S-Space College of Agriculture and Life Sciences (농업생명과학대학) Program in Agricultural Biotechnology (협동과정-농업생물공학전공) Journal Papers (저널논문_협동과정-농업생물공학전공)
Simple sequence repeats in Neurospora crassa: distribution, polymorphism and evolutionary inference
Cited 61 time in Web of Science Cited 63 time in Scopus
- Issue Date
- BioMed Central
- BMC Genomics, 9(1):31
- This is an Open Access article distributed under the terms of the Creative Commons Attribution License (http://creativecommons.org/licenses/by/2.0), which permits unrestricted use, distribution, and reproduction in any medium, provided the original work is properly cited.
Simple sequence repeats (SSRs) have been successfully used for various genetic and evolutionary studies in eukaryotic systems. The eukaryotic model organism Neurospora crassa is an excellent system to study evolution and biological function of SSRs.
We identified and characterized 2749 SSRs of 963 SSR types in the genome of N. crassa. The distribution of tri-nucleotide (nt) SSRs, the most common SSRs in N. crassa, was significantly biased in exons. We further characterized the distribution of 19 abundant SSR types (AST), which account for 71% of total SSRs in the N. crassa genome, using a Poisson log-linear model. We also characterized the size variation of SSRs among natural accessions using Polymorphic Index Content (PIC) and ANOVA analyses and found that there are genome-wide, chromosome-dependent and local-specific variations. Using polymorphic SSRs, we have built linkage maps from three line-cross populations.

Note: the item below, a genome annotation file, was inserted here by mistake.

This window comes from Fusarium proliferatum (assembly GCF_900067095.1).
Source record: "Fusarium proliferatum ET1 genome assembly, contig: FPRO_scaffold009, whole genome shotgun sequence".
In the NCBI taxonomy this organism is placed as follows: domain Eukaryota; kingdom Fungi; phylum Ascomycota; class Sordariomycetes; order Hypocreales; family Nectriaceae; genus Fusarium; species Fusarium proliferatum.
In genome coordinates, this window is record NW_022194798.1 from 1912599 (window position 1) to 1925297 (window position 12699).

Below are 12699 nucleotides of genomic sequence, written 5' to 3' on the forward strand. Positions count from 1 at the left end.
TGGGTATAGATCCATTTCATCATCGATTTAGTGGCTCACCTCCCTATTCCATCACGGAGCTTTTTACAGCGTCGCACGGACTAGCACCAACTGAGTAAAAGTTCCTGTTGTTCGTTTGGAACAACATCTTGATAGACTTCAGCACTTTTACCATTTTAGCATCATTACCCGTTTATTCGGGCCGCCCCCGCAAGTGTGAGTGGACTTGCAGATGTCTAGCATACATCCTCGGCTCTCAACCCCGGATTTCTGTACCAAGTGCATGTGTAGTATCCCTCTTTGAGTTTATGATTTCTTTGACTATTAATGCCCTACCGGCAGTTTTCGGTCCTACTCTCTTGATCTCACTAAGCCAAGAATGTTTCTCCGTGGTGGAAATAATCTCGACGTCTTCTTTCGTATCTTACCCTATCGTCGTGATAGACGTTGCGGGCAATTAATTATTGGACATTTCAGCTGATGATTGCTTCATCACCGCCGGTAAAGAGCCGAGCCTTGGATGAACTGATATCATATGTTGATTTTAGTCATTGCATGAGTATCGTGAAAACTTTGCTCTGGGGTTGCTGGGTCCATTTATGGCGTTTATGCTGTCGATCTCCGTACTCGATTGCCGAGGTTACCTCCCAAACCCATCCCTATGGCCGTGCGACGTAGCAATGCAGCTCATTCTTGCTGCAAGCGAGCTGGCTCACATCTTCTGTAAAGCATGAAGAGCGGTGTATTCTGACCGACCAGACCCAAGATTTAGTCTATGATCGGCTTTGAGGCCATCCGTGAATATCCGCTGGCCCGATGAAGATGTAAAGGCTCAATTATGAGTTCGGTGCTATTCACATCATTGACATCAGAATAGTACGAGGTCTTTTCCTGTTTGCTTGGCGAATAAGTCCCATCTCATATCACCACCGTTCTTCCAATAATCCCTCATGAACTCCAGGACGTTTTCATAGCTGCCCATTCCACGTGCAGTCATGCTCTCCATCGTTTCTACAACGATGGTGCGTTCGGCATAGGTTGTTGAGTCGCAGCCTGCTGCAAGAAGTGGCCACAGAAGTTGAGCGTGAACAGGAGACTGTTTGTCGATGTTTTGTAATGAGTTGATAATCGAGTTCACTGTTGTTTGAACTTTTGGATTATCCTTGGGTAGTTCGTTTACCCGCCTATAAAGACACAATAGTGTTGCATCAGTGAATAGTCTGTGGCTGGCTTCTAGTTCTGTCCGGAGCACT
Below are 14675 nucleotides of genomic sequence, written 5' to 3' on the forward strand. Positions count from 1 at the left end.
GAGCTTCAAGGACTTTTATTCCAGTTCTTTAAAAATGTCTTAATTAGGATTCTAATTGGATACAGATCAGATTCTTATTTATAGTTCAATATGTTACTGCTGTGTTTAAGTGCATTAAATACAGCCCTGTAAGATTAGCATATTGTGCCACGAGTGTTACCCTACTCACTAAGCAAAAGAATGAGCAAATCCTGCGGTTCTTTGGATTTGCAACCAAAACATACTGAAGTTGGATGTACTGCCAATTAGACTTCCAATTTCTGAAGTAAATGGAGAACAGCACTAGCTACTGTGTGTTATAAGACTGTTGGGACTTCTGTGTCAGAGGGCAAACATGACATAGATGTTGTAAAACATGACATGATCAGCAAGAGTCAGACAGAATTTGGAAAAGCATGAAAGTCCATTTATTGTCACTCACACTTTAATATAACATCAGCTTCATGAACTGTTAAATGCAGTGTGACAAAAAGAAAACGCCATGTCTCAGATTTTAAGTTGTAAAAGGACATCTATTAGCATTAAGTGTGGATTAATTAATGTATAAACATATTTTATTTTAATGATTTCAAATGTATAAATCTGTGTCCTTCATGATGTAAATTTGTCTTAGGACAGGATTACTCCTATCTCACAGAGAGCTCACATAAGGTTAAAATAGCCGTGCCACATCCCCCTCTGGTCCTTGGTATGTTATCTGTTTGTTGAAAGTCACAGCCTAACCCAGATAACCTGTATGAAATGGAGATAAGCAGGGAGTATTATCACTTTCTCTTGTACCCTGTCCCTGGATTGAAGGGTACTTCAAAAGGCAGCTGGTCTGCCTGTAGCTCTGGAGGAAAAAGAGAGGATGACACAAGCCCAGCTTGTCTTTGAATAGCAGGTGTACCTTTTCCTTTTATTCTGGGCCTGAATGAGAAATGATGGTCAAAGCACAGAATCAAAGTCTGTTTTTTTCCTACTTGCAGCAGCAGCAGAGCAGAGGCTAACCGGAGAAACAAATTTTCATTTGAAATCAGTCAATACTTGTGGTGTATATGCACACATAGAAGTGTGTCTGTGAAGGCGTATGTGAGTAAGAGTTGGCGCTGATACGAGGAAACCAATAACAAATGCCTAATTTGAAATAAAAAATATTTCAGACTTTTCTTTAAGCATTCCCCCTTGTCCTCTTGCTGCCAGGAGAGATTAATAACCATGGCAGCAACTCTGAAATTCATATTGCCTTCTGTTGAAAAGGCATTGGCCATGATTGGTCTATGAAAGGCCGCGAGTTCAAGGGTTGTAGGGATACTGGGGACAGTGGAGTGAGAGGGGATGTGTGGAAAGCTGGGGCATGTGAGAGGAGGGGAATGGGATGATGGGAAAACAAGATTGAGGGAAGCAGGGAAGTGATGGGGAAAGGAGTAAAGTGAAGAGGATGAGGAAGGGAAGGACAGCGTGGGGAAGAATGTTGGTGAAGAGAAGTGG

Taking our computational, statistical and experimental data together, we conclude that 1) the distributions of the SSRs in the sequenced N. crassa genome differ systematically between chromosomes as well as between SSR types, 2) the size variation of tri-nt SSRs in exons might be an important mechanism in generating functional variation of proteins in N. crassa, 3) there are different levels of evolutionary forces in variation of amino acid repeats, and 4) SSRs are stable molecular markers for genetic studies in N. crassa.
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